1 out of 1 people found this review helpful.

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  • Posted November 8, 2013

    An outstanding book in every regard. The characters were intere

    An outstanding book in every regard. The characters were interesting, the writing was both foreign and concise and the mystery was well off the beaten path. Highly recommended.

    1 out of 1 people found this review helpful.

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  • Anonymous

    Posted November 3, 2013

    A twisted police procedural

    Like all of the reviews I have read you can not discuss this book without giving it away so let me tell you like this. The book is broke into three parts, in the first Alex of the title gets kidnapped like the cover flap says with the police not even knowing her name. Yet by the end of section one you get a twist. Section 2 begins and by its end again you think you know what is happened and you will be wrong. With section 3 you really have no clue what will happen and get a very dark resolution with you wanting more. The main characters Alex and Camille and his partners a amazingly complex and I can not wait to see more of them. Though I can not read French, I believe it is a great translation and gives you a good feel for this French setting. I will say that if you are squeamish at all this may not be the book for you, however if you liked Stigg Larson's books, or any of the other books from Scandinavian detectives like me then this book ay be for you.

    1 out of 1 people found this review helpful.

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  • Anonymous

    Posted November 1, 2013

    Great Read

    This book is deserving of its accolades. The twists and turns keep you wanting to read more. I am interested in reading more translations by him.
    Thanks Pierre!!

    1 out of 1 people found this review helpful.

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  • Posted September 27, 2013

    more from this reviewer

    Great Story, Lots of Twist, This is one you don't want to miss.

    The story starts with Alex getting kidnapped and locked in a small crate. The man doesn’t say much beyond the fact that he wants to watch her die. At the same time, Camille Verhoeven has been given this case. It is hard for him since it is so close to what happened with his own wife. Camille is in a race against time to save Alex, a girl he knows nothing about. But things take a strange twist and Camille is on board unwillingly to find Alex and figure out what is really going on.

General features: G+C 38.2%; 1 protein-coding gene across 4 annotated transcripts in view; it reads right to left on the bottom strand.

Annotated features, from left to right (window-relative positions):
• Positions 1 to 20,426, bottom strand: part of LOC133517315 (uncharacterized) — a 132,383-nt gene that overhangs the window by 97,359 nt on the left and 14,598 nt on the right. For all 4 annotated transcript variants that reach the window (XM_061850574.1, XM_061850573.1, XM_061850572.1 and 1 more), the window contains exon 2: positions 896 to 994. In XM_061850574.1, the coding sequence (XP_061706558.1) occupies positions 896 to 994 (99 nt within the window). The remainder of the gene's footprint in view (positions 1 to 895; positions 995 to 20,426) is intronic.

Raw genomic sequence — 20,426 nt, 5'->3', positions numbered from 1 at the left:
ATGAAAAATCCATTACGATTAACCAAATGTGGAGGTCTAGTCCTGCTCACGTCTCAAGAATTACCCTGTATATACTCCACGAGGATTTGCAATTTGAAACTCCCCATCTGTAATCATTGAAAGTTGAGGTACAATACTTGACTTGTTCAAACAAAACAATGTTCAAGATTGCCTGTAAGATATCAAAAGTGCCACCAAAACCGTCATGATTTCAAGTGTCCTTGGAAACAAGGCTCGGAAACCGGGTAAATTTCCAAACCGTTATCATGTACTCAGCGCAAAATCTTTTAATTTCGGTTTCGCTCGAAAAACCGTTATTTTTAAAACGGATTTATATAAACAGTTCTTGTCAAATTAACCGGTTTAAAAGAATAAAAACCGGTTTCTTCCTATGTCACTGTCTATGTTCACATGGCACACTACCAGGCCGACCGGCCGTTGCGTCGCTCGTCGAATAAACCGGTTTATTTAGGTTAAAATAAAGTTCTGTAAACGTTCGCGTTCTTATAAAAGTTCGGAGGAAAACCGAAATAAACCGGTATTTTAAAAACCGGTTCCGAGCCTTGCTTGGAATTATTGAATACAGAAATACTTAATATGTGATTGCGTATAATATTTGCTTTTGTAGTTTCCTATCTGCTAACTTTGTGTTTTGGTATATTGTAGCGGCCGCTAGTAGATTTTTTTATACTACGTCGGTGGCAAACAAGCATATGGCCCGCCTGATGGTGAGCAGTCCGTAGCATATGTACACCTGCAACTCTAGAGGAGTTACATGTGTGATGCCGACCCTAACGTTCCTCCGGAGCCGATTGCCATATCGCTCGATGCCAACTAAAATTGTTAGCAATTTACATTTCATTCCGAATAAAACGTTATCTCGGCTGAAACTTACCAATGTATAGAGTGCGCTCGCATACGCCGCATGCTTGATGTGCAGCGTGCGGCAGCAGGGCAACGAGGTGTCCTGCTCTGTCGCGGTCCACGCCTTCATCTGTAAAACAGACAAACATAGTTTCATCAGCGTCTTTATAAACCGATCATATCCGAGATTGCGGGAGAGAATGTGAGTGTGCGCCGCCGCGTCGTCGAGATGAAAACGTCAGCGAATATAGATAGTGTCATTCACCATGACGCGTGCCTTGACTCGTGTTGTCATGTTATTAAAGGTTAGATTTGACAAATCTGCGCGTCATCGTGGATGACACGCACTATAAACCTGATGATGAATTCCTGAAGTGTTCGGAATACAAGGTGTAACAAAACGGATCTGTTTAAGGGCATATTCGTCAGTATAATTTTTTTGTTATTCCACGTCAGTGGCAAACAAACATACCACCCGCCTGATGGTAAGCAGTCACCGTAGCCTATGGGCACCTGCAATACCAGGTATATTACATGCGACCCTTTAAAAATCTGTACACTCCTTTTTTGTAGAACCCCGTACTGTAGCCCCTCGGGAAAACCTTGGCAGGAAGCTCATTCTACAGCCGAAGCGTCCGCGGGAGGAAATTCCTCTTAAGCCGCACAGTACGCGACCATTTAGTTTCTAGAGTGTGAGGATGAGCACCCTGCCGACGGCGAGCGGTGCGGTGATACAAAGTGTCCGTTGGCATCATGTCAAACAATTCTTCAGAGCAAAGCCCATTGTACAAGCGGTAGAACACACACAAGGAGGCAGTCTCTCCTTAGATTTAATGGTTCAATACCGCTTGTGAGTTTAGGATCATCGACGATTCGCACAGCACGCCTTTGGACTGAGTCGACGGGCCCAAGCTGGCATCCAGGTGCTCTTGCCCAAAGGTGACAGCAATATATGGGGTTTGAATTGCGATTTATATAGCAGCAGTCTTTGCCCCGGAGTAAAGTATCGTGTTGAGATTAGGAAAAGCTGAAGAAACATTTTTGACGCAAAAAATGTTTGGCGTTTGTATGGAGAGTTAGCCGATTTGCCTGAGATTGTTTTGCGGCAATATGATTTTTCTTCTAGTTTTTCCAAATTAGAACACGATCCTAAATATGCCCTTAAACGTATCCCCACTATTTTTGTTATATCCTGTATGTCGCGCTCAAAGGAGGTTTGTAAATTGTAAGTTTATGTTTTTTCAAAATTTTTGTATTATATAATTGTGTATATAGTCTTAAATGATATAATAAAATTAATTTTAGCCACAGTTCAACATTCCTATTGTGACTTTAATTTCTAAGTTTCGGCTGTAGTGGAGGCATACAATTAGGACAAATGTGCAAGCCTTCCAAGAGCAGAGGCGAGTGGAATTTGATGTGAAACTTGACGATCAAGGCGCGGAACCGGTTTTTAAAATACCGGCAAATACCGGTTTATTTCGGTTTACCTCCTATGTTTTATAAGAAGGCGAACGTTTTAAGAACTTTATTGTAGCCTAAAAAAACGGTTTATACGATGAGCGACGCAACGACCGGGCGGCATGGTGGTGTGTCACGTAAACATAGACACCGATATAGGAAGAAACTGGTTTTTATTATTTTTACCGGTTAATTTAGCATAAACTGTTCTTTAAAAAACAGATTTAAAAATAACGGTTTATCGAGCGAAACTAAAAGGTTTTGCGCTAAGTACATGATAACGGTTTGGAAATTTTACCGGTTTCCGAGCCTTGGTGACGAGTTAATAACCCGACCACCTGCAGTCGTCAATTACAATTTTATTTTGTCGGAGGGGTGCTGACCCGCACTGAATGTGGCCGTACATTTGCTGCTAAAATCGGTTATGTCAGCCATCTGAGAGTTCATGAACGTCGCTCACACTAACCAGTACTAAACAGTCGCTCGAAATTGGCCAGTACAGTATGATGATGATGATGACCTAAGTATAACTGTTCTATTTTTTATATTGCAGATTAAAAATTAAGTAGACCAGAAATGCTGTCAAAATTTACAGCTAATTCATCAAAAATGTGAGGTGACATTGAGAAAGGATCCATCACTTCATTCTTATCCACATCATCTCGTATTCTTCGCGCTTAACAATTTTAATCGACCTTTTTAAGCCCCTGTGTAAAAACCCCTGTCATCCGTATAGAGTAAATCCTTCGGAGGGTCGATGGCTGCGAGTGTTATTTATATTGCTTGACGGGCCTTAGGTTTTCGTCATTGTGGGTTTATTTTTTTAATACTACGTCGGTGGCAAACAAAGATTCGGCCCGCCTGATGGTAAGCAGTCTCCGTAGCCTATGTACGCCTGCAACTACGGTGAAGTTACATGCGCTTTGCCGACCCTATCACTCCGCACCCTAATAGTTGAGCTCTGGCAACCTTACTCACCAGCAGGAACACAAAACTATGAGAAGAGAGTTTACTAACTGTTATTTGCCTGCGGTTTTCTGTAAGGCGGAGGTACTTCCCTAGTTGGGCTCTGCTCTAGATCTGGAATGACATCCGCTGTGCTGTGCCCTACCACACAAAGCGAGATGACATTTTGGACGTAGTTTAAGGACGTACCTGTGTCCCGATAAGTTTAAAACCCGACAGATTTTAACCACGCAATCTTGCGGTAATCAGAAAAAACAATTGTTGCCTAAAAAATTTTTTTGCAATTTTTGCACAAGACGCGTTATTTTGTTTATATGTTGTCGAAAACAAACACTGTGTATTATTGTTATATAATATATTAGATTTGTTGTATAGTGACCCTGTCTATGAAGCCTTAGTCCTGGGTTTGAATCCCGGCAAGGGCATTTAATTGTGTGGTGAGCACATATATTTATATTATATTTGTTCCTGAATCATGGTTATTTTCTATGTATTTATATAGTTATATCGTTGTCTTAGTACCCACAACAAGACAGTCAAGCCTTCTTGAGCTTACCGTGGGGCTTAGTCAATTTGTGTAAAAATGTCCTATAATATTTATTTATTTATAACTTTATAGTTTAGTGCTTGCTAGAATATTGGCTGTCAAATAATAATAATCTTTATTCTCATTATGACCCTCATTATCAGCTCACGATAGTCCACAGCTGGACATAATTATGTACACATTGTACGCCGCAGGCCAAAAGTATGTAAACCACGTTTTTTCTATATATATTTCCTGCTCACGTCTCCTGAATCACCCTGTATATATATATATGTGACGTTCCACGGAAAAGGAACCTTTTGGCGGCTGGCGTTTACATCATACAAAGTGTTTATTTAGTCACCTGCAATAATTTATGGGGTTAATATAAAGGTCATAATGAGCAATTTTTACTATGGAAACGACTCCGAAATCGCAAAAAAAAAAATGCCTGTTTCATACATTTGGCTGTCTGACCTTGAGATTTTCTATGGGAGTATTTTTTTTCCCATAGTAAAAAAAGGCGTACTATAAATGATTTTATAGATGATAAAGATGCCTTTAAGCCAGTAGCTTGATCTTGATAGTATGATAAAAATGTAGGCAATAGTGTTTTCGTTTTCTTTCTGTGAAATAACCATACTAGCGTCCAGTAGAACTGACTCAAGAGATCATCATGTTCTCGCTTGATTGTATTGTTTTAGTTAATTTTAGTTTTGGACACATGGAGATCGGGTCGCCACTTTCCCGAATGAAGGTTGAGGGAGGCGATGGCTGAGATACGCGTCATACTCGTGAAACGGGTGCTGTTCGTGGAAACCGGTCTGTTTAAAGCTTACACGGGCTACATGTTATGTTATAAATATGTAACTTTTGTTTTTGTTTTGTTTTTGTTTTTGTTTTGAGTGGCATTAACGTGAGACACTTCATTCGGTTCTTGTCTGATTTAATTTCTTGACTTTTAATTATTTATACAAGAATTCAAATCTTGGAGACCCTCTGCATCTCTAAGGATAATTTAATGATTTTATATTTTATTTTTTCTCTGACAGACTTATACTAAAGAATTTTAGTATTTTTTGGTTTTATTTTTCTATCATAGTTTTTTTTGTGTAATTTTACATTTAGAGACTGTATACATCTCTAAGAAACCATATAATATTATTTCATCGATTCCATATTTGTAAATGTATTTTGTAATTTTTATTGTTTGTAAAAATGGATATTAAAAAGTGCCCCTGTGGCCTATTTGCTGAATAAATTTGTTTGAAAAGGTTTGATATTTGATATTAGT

It is so hard to review this book without giving away too many details. You have to discover them along the way. I have a love and hate relationship with Alex. You feel sorry for her, hate her actions, and then want to cry. Camille is very wrapped up in his own past and seems distracted with this case, but he does keep working to find out what really happened to Alex.

    This is a great story! There are great twists and turns, wonderful characters, and a horrifying ending. Be warned, the ending is a bit graphic, it works well for the book but it wraps everything up nicely.

    This is one book that you don’t want to miss. Now I want to read the other books.

    1 out of 1 people found this review helpful.

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  • Posted December 17, 2014

    Brilliant whydunnit. What¿s going on with Alex and mostly why? W

    Brilliant whydunnit.
    What’s going on with Alex and mostly why? Who is she, what’s her past? If you are ready to see humanity in the horrific mask it sometimes wear, follow police commandant Camille along suspenseful twists and turns to uncover the multiple layers of this tragic life. You won’t put the book down before its last page.
    I recently presented to you Irène, so this is the sequel: Alex. Very good too, it will keep you on the edge of your seat. It’s definitely not your usual crime fiction.

    Pierre Lemaitre manages again to orchestrate a complex crime novel rich with many layers.

    The book opens with Alex. She’s an agency nurse, in her thirties, but still very pretty, though rather insecure and full of self-doubt. As she is trying wigs in a shop, she realizes with fear that a man seems to be following her. Thinking he finally left, she gets out of the store, to be actually abducted later on by that very man.

    From then on, the plot thickens. Be ready for a crazy ride, with turns and twists you won’t see coming. Be prepared also for awful scenes both at the beginning at the book and really all along, both physically and psychologically speaking. For indeed this is an important layer that Lemaitre uses here. And as the synopsis highlights, it’s actually more a whydunnit than a whodunnit, that will lead you from one track to the next until finally you get it, unless it keeps you still wandering once you turn the last page.

    The whole crime setting is also set on the background of Camille’s grieving over the death of his wife and mother, another interesting layer, that makes him first take the case very reluctantly, but then makes him extremely and personally involved, as if desperately trying to save a young woman would redeem what happened to his own wife four years earlier. Because of that, he is more edgy than in the first book, more fragile, more extreme, but still always so astute, seeing beyond what other protagonists would quickly judge as a closed case. No, Camille always wants to understand why.